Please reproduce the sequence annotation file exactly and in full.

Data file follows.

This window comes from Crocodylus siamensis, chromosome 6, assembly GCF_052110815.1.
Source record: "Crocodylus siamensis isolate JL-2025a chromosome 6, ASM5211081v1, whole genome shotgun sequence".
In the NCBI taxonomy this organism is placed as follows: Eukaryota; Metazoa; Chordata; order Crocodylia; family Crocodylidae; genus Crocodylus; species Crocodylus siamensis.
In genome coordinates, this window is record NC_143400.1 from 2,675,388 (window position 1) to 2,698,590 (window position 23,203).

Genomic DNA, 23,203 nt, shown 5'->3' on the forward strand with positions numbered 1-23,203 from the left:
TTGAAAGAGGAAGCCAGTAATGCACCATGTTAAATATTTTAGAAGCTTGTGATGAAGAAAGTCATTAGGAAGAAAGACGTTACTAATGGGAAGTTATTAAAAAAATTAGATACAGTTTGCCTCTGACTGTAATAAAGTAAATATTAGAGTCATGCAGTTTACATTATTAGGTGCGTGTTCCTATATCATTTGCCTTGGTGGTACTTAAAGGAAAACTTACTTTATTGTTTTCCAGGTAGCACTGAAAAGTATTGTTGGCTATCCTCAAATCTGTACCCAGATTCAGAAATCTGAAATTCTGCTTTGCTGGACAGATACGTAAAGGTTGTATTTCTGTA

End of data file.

This window comes from Crocodylus siamensis, chromosome 6, assembly GCF_052110815.1.
Source record: "Crocodylus siamensis isolate JL-2025a chromosome 6, ASM5211081v1, whole genome shotgun sequence".
In the NCBI taxonomy this organism is placed as follows: Eukaryota; Metazoa; Chordata; order Crocodylia; family Crocodylidae; genus Crocodylus; species Crocodylus siamensis.
In genome coordinates, this window is record NC_143400.1 from 2,675,388 (window position 1) to 2,698,590 (window position 23,203).

Genomic DNA, 23,203 nt, shown 5'->3' on the forward strand with positions numbered 1-23,203 from the left:
TTGAAAGAGGAAGCCAGTAATGCACCATGTTAAATATTTTAGAAGCTTGTGATGAAGAAAGTCATTAGGAAGAAAGACGTTACTAATGGGAAGTTATTAAAAAAATTAGATACAGTTTGCCTCTGACTGTAATAAAGTAAATATTAGAGTCATGCAGTTTACATTATTAGGTGCGTGTTCCTATATCATTTGCCTTGGTGGTACTTAAAGGAAAACTTACTTTATTGTTTTCCAGGTAGCACTGAAAAGTATTGTTGGCTATCCTCAAATCTGTACCCAGATTCAGAAATCTGAAATTCTGCTTTGCTGGACAGATACGTAAAGGTTGTATTTCTGTA